The greening of St. Louis.
For years St. Louis-forthcoming host to the American Forestry Association and the Fourth Urban Forestry Conference on October 15-19- suffered losses among its trees. As in most large cities where nature's environments are often sorely tested, planting did not keep up with attrition. Part of the problem was simply neglect.
Among the factors contributing to the losses were too much pavement, dry and compacted soils, low soil fertility, and loss of American elms to disease. Prior to the 1950s, when the city passed ordinances to control coal smoke, excessive smoke compounded the problem. Efforts to counteract the effects of air pollution resulted in a selection of trees that are no longer considered suitable-even including the weedlike, smelly Ailanthus.
But enlightened urban forestry has lately found a true friend in St. Louis. In 1988 Mayor Vincent Schoemehl wheedled a whopping $5 million from the city's budget for planting trees. This was a much-needed and timely antidote. Yet, considering the many needs of the citizenry and constraints on the city finances, what convinced Schoemehl's administration to spend so much on trees?
The answer to that question is a story with two phases. First came a citywide inventory of all living trees and the losses in recent years. Then the findings-which also showed how replacing dead trees and adding others to the total would serve citizen needs-had to reach sympathetic ears at city hall.
The St. Louis Forestry Division prepared a detailed chart showing that total losses over the past 24 years had exceeded plantings by 30,189 trees. This in itself was enough to prove the value of the inventory. Then City Forester Gary Bess and his staff showed their chart to the mayor, presented the most probable reasons for the losses, explained the values of urban trees, and offered detailed plans for reversing the attrition. They made a convincing case.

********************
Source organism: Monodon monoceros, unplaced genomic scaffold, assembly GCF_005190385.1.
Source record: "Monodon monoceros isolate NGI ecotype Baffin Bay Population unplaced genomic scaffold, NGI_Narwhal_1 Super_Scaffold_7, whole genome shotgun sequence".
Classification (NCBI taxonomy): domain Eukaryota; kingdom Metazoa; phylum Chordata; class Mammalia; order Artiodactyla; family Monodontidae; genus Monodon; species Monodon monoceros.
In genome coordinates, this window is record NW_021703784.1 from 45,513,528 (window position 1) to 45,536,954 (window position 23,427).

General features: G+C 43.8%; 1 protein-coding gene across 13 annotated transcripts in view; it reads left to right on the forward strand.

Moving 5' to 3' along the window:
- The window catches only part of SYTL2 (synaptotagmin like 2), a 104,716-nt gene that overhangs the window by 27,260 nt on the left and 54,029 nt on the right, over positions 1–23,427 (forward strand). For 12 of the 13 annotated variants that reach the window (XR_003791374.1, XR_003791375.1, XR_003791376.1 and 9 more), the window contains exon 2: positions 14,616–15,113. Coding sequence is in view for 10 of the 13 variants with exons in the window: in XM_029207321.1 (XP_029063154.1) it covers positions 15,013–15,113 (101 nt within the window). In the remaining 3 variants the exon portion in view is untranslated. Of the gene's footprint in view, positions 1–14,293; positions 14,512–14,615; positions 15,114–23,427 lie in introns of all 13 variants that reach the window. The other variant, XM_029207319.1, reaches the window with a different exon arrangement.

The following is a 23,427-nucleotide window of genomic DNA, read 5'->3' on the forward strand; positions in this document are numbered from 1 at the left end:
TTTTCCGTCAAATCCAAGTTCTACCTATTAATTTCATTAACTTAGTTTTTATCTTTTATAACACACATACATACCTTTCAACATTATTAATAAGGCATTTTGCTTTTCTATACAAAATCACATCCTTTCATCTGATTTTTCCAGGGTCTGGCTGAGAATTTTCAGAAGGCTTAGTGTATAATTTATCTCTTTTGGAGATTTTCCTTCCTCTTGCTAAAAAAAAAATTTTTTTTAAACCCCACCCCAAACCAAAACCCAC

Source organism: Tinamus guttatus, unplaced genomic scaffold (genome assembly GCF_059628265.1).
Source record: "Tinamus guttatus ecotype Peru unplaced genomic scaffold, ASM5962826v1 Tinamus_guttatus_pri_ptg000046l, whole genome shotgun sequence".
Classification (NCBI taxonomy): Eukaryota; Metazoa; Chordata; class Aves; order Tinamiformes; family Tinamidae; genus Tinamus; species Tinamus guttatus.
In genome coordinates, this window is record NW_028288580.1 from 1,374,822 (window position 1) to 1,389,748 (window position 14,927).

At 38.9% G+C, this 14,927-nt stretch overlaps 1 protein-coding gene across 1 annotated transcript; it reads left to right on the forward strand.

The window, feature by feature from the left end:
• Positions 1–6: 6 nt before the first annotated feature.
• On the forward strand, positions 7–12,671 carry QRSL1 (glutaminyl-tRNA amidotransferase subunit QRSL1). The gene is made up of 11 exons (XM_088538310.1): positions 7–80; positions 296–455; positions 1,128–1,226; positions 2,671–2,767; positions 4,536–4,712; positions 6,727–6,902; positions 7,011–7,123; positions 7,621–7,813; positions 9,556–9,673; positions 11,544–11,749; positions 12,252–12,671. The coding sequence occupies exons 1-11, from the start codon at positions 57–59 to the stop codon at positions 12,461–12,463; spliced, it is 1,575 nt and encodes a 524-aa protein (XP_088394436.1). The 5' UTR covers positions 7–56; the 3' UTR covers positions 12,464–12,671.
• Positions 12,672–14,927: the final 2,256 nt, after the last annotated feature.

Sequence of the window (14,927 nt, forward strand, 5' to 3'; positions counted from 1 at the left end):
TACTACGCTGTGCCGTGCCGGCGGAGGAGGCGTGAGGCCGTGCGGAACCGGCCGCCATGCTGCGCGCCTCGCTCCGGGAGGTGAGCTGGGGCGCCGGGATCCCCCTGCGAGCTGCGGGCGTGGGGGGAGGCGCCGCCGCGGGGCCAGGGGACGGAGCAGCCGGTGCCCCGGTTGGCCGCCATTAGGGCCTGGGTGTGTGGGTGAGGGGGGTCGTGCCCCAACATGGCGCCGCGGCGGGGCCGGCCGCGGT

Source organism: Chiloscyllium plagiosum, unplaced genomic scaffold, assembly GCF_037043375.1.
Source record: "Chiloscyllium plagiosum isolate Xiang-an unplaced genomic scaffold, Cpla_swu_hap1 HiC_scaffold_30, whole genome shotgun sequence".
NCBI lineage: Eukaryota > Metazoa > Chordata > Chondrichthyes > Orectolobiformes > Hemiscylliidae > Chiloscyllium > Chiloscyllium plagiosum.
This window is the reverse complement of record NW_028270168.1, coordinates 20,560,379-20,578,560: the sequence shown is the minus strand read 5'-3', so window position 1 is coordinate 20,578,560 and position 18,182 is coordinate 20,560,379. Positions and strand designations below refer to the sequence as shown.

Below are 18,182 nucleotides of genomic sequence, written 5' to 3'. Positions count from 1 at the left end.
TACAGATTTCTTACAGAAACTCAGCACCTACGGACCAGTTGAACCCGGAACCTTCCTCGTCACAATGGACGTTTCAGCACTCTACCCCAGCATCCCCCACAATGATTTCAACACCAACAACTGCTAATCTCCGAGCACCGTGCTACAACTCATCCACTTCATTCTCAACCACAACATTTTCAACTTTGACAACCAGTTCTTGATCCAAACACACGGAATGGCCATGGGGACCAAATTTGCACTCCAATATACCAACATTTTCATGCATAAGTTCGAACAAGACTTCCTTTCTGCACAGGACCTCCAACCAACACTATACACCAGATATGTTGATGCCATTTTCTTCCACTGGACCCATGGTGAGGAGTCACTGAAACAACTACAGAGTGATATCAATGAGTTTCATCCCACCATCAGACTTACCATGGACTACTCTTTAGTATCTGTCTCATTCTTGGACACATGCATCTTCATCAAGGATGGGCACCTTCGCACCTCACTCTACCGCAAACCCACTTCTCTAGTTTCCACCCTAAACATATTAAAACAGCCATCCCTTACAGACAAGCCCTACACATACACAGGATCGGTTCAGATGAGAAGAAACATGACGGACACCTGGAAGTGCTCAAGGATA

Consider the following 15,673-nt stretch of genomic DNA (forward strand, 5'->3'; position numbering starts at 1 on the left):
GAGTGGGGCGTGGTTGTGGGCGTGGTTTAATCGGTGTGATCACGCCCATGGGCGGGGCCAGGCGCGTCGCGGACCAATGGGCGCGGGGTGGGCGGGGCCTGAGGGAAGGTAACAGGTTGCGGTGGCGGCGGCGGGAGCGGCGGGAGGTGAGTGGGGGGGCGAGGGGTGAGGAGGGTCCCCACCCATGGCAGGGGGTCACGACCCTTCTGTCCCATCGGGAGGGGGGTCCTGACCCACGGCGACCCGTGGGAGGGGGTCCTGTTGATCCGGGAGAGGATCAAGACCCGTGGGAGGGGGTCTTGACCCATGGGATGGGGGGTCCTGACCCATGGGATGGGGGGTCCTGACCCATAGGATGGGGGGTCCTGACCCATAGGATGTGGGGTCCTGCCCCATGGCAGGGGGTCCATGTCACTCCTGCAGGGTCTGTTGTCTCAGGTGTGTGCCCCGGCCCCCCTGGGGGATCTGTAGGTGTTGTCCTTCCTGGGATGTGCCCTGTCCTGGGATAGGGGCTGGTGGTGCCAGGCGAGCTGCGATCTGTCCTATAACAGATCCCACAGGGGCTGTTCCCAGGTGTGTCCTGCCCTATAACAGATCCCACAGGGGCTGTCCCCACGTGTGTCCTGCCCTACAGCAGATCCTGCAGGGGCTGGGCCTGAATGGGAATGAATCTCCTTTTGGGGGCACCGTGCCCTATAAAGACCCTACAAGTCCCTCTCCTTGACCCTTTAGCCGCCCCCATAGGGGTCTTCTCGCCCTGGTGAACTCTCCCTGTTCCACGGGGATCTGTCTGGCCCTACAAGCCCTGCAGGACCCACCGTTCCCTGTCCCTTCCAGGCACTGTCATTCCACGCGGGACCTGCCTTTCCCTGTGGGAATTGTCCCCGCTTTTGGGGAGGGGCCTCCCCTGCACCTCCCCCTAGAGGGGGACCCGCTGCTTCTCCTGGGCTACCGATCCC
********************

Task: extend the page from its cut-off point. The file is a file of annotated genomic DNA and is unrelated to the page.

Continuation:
What's more, the replanting project in St. Louis is in the true vein of Global ReLeaf, the American Forestry Association's new program to combat the greenhouse effect through urban and rural reforestation. Trees in cities assimilate carbon dioxide and thus reduce the buildup that feeds global warming. The mayor became better informed about how trees freshen the air, absorb street noise, serve as windbreaks, and provide cooling shade on hot summer days. To the benefit of his constituents, he realized that good urban forestry is a joining of people and trees. The $5 million was soon forthcoming.
All this, of course, involved a commitment by many workers to plant new and better trees. Recently, I was taken on a brief tour of St. Louis by Mark Grueber, a young and enthusiastic urban forester who plans treescapes for the city. What he showed me was a sampling of nearly 4,000 trees planted in 1988. Because seedlings and saplings are so vulnerable to the difficult urban environment, and also subject to vandalism, nearly all of the trees were in balled form and at least two inches in trunk diameter. They were planted in oversized pits and provided with a ready source of irrigation. This work in itself involved a major commitment of both labor and money.
Grueber explained that the tree species were selected for local hardiness and beauty and, in cases where space was restricted, for their anticipated limits of growth. Of the total, some 2,500 trees were designated for neighborhood projects-that is, set out with the help and cooperation of local residents and small businesses. On many streets that have soil strips available next to the curbs, St. Louisans have now rediscovered the value of the curbsides for growing shade trees. Along approximately 20 blocks of one particular street where old sidewalks seemed overly wide, 7.2 acres of concrete were ripped out by the city to provide planting and growing space.
The remaining 1,500 trees were used for replanting medians along several broad avenues. One of these, North Kingshighway, is rather special. Long a major north-south artery, Kingshighway was planted to American sycamores during the 1920s. Chosen for their resistance to coal smoke, the sycamores were intended as living memorials to fallen World War I heroes (including Joyce Kilmer, author of the classic poem, "Trees"). Today, though most of the sycamores have long since died and been removed, the few that do survive are sharing the Kingshighway median with sturdy, newly planted pin oaks.